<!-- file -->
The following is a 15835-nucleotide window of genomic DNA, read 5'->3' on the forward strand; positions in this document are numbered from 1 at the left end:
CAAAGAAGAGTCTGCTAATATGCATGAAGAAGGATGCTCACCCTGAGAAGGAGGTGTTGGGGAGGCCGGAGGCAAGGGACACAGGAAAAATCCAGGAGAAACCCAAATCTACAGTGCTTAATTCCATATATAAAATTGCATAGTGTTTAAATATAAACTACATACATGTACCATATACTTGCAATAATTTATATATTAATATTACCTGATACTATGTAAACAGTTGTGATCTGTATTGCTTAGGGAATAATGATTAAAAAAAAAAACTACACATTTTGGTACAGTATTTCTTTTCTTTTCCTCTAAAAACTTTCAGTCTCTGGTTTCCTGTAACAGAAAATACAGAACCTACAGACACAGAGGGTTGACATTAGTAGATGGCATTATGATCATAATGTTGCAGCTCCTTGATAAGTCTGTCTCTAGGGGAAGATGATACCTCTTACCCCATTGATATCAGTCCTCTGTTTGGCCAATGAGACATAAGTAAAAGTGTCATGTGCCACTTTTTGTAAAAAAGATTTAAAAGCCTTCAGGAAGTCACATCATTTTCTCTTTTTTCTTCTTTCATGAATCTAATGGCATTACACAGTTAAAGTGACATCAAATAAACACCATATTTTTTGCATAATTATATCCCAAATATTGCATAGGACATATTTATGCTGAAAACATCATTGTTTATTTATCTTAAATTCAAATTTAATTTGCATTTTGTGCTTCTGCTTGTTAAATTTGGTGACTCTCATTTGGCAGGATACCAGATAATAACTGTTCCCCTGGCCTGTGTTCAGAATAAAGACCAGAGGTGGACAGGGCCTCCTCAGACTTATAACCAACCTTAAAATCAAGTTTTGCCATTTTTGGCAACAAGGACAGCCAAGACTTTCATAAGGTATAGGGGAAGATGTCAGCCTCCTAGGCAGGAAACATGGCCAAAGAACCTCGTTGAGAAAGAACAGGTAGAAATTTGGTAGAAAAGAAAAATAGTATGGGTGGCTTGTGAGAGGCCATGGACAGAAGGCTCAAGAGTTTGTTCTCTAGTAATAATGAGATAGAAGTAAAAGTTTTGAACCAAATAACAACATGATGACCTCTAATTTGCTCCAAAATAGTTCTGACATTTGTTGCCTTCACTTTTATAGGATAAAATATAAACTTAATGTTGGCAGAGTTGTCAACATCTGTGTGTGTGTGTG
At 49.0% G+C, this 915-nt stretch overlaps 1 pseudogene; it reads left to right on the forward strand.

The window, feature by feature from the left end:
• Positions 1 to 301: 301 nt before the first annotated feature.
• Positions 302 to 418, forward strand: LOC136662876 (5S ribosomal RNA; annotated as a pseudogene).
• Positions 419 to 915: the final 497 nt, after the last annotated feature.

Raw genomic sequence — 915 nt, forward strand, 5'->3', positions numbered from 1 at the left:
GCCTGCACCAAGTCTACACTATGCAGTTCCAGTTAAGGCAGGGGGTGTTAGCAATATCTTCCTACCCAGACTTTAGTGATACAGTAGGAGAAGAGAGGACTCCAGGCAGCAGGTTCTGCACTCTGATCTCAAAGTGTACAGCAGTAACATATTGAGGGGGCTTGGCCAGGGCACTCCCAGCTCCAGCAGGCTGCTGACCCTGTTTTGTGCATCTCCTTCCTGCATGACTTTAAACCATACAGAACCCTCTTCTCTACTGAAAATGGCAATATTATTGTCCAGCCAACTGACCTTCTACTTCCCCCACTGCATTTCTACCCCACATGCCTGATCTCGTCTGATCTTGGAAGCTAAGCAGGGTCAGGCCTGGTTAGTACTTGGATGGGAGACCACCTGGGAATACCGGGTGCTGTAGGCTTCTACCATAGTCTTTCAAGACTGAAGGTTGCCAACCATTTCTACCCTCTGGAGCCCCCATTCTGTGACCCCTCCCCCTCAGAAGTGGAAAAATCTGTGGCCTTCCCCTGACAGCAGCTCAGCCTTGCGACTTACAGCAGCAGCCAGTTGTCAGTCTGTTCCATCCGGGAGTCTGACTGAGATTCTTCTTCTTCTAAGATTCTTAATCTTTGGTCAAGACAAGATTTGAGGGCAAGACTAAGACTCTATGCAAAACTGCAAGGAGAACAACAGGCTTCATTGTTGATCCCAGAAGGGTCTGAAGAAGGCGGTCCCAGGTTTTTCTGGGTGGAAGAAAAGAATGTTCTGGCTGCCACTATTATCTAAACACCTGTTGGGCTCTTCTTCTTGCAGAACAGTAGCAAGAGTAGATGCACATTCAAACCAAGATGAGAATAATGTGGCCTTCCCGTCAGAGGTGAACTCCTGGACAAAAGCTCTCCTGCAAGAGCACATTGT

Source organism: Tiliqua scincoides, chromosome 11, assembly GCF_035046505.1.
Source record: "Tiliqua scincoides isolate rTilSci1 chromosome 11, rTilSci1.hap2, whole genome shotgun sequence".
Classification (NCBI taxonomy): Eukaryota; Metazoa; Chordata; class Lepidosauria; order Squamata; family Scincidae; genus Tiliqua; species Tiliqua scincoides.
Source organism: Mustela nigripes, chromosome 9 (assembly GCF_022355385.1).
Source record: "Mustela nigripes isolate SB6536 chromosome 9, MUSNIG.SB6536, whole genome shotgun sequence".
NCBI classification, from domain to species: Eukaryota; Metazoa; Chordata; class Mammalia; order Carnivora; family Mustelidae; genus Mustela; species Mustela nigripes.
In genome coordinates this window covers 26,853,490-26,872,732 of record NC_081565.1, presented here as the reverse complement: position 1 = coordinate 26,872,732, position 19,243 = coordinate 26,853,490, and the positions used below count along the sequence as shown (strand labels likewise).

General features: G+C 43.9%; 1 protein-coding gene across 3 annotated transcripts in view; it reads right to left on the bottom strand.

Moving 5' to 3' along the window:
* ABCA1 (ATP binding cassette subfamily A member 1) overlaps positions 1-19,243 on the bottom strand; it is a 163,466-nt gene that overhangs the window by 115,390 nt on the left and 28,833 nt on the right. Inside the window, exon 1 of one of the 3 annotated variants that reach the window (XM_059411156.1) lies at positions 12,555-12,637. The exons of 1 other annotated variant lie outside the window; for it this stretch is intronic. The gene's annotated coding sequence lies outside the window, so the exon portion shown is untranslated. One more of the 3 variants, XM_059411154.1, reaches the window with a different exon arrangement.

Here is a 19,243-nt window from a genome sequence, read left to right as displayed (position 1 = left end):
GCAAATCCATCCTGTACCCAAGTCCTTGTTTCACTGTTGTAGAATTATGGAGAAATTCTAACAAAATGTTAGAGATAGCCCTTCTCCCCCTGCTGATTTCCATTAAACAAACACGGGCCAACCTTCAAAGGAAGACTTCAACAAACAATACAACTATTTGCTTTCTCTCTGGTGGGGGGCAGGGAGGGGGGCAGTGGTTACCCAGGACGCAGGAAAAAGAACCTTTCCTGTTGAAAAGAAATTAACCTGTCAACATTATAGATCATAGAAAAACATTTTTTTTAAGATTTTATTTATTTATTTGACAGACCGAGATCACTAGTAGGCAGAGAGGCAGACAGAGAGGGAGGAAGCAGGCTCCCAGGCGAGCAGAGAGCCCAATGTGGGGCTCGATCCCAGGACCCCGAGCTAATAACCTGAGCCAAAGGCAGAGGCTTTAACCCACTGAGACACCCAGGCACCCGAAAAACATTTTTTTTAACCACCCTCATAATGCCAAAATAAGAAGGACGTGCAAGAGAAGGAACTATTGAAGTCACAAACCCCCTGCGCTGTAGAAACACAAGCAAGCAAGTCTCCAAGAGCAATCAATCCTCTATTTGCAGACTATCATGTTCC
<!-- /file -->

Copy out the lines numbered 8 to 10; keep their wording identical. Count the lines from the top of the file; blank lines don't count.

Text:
Raw genomic sequence — 915 nt, forward strand, 5'->3', positions numbered from 1 at the left:
GCCTGCACCAAGTCTACACTATGCAGTTCCAGTTAAGGCAGGGGGTGTTAGCAATATCTTCCTACCCAGACTTTAGTGATACAGTAGGAGAAGAGAGGACTCCAGGCAGCAGGTTCTGCACTCTGATCTCAAAGTGTACAGCAGTAACATATTGAGGGGGCTTGGCCAGGGCACTCCCAGCTCCAGCAGGCTGCTGACCCTGTTTTGTGCATCTCCTTCCTGCATGACTTTAAACCATACAGAACCCTCTTCTCTACTGAAAATGGCAATATTATTGTCCAGCCAACTGACCTTCTACTTCCCCCACTGCATTTCTACCCCACATGCCTGATCTCGTCTGATCTTGGAAGCTAAGCAGGGTCAGGCCTGGTTAGTACTTGGATGGGAGACCACCTGGGAATACCGGGTGCTGTAGGCTTCTACCATAGTCTTTCAAGACTGAAGGTTGCCAACCATTTCTACCCTCTGGAGCCCCCATTCTGTGACCCCTCCCCCTCAGAAGTGGAAAAATCTGTGGCCTTCCCCTGACAGCAGCTCAGCCTTGCGACTTACAGCAGCAGCCAGTTGTCAGTCTGTTCCATCCGGGAGTCTGACTGAGATTCTTCTTCTTCTAAGATTCTTAATCTTTGGTCAAGACAAGATTTGAGGGCAAGACTAAGACTCTATGCAAAACTGCAAGGAGAACAACAGGCTTCATTGTTGATCCCAGAAGGGTCTGAAGAAGGCGGTCCCAGGTTTTTCTGGGTGGAAGAAAAGAATGTTCTGGCTGCCACTATTATCTAAACACCTGTTGGGCTCTTCTTCTTGCAGAACAGTAGCAAGAGTAGATGCACATTCAAACCAAGATGAGAATAATGTGGCCTTCCCGTCAGAGGTGAACTCCTGGACAAAAGCTCTCCTGCAAGAGCACATTGT

Source organism: Tiliqua scincoides, chromosome 11, assembly GCF_035046505.1.